Three Ways Business Leaders Can Use AI

Business executives who are forward-thinking are figuring out how to harness tomorrow’s technologies now.

As most business leaders realize, Artificial Intelligence (AI) has huge potential to change business. According to a global research conducted by the Boston Consulting Group and the MIT Sloan Management Review, 84% of the 3,000 company leaders polled believe AI will provide companies with a competitive advantage. Collaborative advanced analytics data sharing, or CAADS, is ready to help you do this now.

Despite the excitement, AI is currently underutilized in a number of today’s sectors. Only 23% of the executives polled have already implemented AI into their business models. This might put organizations that aren’t using AI at a significant disadvantage compared to those that have already embraced the technology and mastered its integration. 

Artificial Intelligence, like any other technology, has its own set of applications in each business. Businesses who are behind can yet catch up in time to participate in the AI revolution by recognizing those uses and investing in the proper AI solutions.

Three AI-Utilization Techniques for Any Business

Although this technology is already playing an important role in a variety of fields, much of what we hear about AI is presented in a future light. While the majority of company executives have yet to deploy AI, many others are already benefiting from the advantage that AI provides in a variety of ways.

1. Monitoring Equipment Health Via Anomaly Detection

The goal of maintenance has always been to avoid problems. Companies have had to rely on routine, often redundant, servicing schedules to avoid equipment failure. However, routine maintenance generates a lot of waste and isn’t necessarily successful.

Instead, businesses are focusing on cognitive anomaly detection and prediction, which employs Artificial Intelligence to analyze gigabytes of real-time data about a machine’s activities. Data collected from machinery can show when performance is diminishing, according to DataRPM, a Progress company that provides predictive maintenance solutions and tools that assist detect abnormalities through Cognitive Anomaly Detection and Prediction (CADP). As a result, a technician can intervene before the equipment breaks out or shuts down. Therefore, businesses may fix abnormalities before they result in equipment failures, costly downtimes, and lost productivity and revenue.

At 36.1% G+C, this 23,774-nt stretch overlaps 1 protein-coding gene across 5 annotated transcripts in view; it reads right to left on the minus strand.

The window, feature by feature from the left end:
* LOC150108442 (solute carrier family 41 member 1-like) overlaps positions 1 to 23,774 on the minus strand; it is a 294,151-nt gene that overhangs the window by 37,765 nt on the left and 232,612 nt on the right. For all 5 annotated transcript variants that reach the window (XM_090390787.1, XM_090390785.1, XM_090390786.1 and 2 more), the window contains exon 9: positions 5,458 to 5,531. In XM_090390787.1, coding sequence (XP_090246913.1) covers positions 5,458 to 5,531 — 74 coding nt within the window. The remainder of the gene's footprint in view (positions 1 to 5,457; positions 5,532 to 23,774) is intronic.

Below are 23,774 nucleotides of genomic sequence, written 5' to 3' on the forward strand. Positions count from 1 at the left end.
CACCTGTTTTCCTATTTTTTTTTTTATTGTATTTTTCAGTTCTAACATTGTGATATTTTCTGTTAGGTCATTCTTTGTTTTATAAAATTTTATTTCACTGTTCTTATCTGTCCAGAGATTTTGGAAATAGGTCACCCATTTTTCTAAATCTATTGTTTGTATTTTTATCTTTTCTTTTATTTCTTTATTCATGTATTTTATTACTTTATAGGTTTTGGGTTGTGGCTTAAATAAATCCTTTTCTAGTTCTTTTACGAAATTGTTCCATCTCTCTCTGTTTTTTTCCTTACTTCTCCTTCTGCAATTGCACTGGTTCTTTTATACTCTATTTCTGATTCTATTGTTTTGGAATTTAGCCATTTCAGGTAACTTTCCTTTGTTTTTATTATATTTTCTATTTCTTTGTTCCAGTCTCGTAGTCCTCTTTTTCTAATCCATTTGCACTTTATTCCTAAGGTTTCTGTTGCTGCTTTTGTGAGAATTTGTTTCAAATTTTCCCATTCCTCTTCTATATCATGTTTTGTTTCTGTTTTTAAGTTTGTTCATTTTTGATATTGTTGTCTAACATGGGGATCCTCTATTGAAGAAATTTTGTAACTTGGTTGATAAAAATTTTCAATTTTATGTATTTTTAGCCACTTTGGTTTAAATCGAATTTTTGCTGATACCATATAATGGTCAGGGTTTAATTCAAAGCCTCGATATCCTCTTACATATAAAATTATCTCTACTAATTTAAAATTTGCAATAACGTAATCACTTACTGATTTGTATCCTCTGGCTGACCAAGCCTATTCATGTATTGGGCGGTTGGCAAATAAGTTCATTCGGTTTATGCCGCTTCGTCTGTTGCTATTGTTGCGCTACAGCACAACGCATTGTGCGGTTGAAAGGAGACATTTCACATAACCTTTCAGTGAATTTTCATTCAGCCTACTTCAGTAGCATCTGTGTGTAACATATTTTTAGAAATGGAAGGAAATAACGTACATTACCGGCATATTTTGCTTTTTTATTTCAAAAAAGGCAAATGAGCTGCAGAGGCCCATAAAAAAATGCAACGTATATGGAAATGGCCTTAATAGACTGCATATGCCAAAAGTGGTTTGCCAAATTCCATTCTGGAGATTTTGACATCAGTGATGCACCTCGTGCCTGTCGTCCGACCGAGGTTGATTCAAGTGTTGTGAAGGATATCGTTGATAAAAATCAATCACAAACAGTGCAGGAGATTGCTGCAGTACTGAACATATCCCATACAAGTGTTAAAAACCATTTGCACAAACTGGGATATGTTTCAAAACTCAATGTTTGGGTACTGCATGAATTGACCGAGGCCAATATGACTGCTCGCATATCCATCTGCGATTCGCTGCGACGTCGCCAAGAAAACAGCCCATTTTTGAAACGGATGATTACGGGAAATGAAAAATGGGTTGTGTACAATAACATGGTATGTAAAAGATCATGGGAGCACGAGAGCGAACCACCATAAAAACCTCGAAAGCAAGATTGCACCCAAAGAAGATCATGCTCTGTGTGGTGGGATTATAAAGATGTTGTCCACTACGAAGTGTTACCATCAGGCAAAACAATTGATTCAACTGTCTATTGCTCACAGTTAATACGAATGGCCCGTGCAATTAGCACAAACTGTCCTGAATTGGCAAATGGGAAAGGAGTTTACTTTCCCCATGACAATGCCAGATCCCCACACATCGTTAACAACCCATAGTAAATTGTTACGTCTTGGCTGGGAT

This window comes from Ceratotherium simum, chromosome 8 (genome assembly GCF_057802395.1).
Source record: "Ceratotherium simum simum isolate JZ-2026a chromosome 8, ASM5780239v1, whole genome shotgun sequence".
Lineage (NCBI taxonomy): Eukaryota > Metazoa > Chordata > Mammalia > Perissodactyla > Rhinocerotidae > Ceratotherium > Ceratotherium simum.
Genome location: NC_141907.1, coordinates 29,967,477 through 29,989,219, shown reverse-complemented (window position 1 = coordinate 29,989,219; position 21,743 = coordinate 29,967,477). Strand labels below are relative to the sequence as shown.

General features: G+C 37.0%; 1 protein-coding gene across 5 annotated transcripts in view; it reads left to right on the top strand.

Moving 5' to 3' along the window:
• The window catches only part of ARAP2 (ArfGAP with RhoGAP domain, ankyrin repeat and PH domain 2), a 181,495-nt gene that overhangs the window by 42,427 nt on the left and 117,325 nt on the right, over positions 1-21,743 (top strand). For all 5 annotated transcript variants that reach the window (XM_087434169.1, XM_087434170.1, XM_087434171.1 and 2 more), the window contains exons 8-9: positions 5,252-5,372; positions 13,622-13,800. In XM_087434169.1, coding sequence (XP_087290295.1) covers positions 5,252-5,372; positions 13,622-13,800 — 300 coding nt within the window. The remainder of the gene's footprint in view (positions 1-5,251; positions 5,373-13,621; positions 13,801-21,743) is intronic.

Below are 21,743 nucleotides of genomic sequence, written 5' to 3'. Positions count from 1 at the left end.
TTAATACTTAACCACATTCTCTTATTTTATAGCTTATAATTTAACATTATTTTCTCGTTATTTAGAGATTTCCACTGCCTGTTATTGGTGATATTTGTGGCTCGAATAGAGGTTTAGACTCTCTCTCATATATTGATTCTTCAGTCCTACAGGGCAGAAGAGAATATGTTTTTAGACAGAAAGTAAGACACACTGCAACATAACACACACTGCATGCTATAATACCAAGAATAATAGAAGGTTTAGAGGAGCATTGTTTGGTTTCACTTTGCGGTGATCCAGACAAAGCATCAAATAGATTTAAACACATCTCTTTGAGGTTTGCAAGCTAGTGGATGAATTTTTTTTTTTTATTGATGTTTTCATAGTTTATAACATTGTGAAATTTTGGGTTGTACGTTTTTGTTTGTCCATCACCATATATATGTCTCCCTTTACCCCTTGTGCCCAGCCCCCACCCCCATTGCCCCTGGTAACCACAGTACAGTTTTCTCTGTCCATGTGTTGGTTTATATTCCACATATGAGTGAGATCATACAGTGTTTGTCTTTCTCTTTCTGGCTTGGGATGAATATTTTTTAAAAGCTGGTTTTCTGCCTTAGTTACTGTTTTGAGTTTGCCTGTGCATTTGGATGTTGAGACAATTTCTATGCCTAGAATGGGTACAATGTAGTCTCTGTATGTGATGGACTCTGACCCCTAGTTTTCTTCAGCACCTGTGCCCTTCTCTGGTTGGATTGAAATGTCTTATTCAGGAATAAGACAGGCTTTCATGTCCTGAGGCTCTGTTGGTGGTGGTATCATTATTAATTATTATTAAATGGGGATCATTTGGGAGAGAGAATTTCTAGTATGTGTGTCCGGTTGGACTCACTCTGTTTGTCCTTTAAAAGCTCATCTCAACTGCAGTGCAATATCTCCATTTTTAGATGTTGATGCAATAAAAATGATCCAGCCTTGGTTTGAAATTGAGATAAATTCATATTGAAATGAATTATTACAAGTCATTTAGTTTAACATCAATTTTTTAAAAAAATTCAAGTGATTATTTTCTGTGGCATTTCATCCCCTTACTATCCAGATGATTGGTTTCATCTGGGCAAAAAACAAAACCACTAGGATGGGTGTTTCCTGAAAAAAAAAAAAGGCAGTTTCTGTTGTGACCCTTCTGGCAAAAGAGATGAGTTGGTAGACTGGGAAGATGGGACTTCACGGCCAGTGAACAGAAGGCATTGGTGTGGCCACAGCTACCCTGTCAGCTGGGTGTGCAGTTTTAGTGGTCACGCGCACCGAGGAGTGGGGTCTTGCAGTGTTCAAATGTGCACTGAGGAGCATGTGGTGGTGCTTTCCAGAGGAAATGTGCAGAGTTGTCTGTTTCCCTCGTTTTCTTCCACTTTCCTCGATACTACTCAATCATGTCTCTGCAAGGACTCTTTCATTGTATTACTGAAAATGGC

2. Managing Attacks on IT Security

Computers work best in groups, and the IT world takes advantage of this fact for a number of IT security and support tasks. IT professionals may utilize AI to more easily trace hackers’ activities within a system and lock them out faster as hackers and bad actors from around the world continue to scale up cyberattacks.

AI has, unsurprisingly, had the greatest impact on IT professionals as one of the most significant technological developments in contemporary times. In addition to its cybersecurity applications, AI also aids in the resolution of technical support difficulties, makes it easier to embrace new technologies, and ensures that no risky computers are linked to corporate networks.

3. Improved Client Engagement

When it comes to AI adoption, marketing may not appear to be on par with manufacturing and IT security at first glance. However, marketers and companies are beginning to employ technology to improve their interactions with customers. AI enables businesses to generate the products and services that customers demand, as well as to strengthen customer connections in an increasingly digital world.

How does AI accomplish this? CMOs can use data to better understand who their customers are and take a more personal approach to customer engagement.

Other organizations can employ AI to keep their customers interested. For example, Amazon and Netflix use it to customize recommendations depending on user activity. The San Francisco Museum of Art, which uses an AI bot to offer out art on demand, is a perfect example of this engagement. Visitors can text a keyword — even an emoji — and get a text back leading them to a piece of art in the museum’s collection that matches what they sent. Nike’s AI-driven interactive design experience, which employs motion tracking and projection mapping to allow customers to create their shoes in-store, is another example.

Many of us still believe Artificial Intelligence to be a science fiction concept or even a menace that must be avoided at all costs. However, AI is a current technology rather than a futuristic notion. Consumers will migrate to businesses that recognize its relevance, so business leaders must begin to recognize it. 

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